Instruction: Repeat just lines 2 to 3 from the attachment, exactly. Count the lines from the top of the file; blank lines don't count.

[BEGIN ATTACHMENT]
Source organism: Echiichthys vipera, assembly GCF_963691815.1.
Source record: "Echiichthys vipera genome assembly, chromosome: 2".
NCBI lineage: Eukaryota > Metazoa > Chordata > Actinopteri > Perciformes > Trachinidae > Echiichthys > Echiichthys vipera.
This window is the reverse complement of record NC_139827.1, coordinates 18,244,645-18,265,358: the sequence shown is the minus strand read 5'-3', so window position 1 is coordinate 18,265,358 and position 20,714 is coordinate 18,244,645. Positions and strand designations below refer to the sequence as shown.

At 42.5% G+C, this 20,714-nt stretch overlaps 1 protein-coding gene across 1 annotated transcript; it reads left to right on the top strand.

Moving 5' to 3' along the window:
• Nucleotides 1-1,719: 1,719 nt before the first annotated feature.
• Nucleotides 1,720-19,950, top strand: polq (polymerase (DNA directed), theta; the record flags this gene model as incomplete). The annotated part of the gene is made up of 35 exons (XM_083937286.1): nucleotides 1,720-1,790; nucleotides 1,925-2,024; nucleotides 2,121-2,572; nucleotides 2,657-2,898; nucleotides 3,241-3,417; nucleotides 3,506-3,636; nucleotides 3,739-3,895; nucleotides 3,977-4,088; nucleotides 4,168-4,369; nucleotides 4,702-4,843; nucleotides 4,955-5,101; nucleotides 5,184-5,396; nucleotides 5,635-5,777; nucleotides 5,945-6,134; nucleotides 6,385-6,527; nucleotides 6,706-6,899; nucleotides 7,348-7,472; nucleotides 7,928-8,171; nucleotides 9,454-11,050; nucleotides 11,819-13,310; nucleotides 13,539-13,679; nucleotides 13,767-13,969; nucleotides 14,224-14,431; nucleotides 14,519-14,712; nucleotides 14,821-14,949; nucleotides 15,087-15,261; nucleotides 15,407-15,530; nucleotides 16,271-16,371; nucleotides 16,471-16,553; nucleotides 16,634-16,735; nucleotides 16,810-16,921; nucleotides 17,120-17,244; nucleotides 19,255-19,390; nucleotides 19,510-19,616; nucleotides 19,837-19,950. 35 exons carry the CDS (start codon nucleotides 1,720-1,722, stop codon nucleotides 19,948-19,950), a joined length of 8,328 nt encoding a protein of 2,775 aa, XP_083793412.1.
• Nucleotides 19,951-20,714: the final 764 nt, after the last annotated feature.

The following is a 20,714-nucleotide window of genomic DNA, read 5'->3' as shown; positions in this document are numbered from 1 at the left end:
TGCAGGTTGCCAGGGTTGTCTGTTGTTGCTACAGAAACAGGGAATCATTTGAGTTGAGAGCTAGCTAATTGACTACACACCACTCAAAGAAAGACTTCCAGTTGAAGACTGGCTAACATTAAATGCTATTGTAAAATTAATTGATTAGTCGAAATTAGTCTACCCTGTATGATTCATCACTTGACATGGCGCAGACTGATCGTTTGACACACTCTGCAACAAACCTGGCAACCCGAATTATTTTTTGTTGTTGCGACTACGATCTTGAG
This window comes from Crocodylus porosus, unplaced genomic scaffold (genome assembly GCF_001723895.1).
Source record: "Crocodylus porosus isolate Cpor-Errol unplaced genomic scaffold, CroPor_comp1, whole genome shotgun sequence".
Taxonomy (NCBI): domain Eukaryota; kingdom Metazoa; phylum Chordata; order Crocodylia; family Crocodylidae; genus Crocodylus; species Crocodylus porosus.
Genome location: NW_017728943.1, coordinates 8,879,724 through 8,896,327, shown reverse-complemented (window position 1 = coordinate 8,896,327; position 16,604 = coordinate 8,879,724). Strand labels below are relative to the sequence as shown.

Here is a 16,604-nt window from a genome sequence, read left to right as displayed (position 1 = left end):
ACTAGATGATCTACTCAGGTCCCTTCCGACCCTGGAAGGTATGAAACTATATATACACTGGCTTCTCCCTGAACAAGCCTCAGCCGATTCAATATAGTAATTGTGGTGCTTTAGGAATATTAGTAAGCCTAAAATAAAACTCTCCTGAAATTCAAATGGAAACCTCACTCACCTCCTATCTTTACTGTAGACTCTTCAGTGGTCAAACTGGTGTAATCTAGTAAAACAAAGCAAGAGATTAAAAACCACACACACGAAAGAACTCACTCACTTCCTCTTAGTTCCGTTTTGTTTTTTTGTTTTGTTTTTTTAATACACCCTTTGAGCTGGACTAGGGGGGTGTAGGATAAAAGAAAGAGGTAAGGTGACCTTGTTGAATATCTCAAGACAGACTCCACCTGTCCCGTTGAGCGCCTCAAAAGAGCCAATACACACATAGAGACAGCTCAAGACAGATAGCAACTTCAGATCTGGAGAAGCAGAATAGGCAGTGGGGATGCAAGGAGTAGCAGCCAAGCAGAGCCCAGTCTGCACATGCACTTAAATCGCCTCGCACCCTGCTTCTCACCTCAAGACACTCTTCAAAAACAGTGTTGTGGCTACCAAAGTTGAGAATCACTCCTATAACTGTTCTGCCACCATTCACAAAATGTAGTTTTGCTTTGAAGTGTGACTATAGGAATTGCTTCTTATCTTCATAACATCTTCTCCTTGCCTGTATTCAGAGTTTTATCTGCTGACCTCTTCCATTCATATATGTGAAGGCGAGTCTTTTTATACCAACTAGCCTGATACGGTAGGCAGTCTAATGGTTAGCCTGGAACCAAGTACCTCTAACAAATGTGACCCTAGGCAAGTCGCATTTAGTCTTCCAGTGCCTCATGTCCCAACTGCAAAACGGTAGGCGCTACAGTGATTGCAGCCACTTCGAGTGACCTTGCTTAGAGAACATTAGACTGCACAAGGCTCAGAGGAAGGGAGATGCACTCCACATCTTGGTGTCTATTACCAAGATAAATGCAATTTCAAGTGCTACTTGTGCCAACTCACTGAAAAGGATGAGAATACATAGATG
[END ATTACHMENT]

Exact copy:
Source record: "Echiichthys vipera genome assembly, chromosome: 2".
NCBI lineage: Eukaryota > Metazoa > Chordata > Actinopteri > Perciformes > Trachinidae > Echiichthys > Echiichthys vipera.